The physical evaluation program was thus carried out for NASA by the Lovelace Clinic in Albuquerque, N. Mex. The 32 volunteers were divided into 5 groups of 6 men each and 1 group of 2. This was the rate at which they could be handled by the clinic and by the Wright-Patterson Laboratory. One group at a time reported for an exhaustive series of examinations while the other men remained at their home stations. The first group entered the Lovelace Clinic on February 7, 1959, and the others entered on succeeding Saturdays. Each candidate spent 7½ days and 3 evenings at the Lovelace facility.
The Senate report that described Project Mercury in detail noted that since all those examined were active test pilots, it was not anticipated that any would be disqualified as physically unfit "Rather," it was explained, "degrees of physical soundness were obtained and evaluation was dependent upon a comparison of each man to his fellow candidates."12
The comprehensive program of examination and evaluation procedures for determination of the physical, mental, and social well-being of the candidates was under the direction of Dr. A. H. Schwichtenberg, a retired general officer in the Air Force, who had joined the Lovelace Foundation as head of the Department of Aerospace Medicine. So as to establish a comparative yard stick, the following program was carried out:
1. History, aviation and medical
2. Physical examination
3. Laboratory tests
4. Radiographic examinations
5. Physical competence and ventilatory efficiency tests
6. Final evaluation
The routine clinical examinations were given under normal conditions with the subject resting. Special consultations were provided as necessary. The clinical examination is described below.13
The medical history of each astronaut was taken by Dr. Schwichtenberg and his staff. This included a conventional medical history together with a family history; the attitude of the immediate family toward hazardous flying; the subject's growth, development, and education; recent travels to areas where parasite diseases are endemic; and any disorders precluding pressure, inflation of the ears, sinuses, or lungs. The Cornell Medical Index Health questionnaire was used.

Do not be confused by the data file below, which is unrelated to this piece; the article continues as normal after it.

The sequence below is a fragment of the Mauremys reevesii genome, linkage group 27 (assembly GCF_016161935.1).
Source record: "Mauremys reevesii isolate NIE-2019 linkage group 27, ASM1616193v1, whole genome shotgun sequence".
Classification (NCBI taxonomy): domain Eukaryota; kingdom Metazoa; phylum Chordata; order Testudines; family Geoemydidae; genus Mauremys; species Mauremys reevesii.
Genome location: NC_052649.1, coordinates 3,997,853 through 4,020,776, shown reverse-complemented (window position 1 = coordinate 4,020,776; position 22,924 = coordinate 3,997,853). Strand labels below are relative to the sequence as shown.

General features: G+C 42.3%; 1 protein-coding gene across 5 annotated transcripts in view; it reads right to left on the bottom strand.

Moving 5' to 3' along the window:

The aviation history included information about the pilotís total flying hours in various aircraft and about military experience in peace and wartime including details of combat missions, accidents, bailouts, use of the ejection seat, explosive decompressions, and altitude indoctrination and operational experience with partial-or full-pressure suits.
The physical examinations were made by an internist and flight, surgeon, Dr. R. R. Secrest. The candidates were also examined by an ophthalmologist, Dr. E. H. Wood; an otolaryngologist, either Dr. H. W. Meredith or Dr. D. E. Kilgore, Jr.; a cardiologist, Dr. J. K. Conrad; a neurologist., Dr. B. T. Selving; and a surgeon, Dr. W. R. Lovelace II or Dr. A. McKinnon. Jr.
The eye examination included refraction, visual fields, extra-ocular
muscle balance, red lens test, tonometry, depth perception, slit lamp,
dark adaptation, and dynamic visual acuity. Finally, a color photograph
of the conjunctival and retinal vessels was made. The otolaryngological
tests included visual inspection, indirect laryngoseopy and nasopharyngoscopy,
audiometric thresholds, speech discrimination, and labyrinth function by
the standard caloric method.
Examination by a cardiologist included electrocardiograms and ballistocardiograms. A tilt-table test was done, in conjunction with the physiology section, to acquire information on the stability of the pressor-reflex mechanisms and the effectiveness of vasomotor control by the autonomic nervous system. (This test also may help in the detection of relative coronary insufficiency from electrocardiographic changes.) The Lee and Gimlette procedure was employed by an expert to detect congenital abnormal openings between the right and left sides of the heart.
The neurological examination included testing the reflexes and coordination, determining the normalcy of cerebellar function, and determining proprioception and other senses. Dr. L. D. Amick ascertained the conduction velocity of the right ulnar nerve between the elbow and the wrist. An electroencephalogram was done, including a determination of the effects of hyperventilation.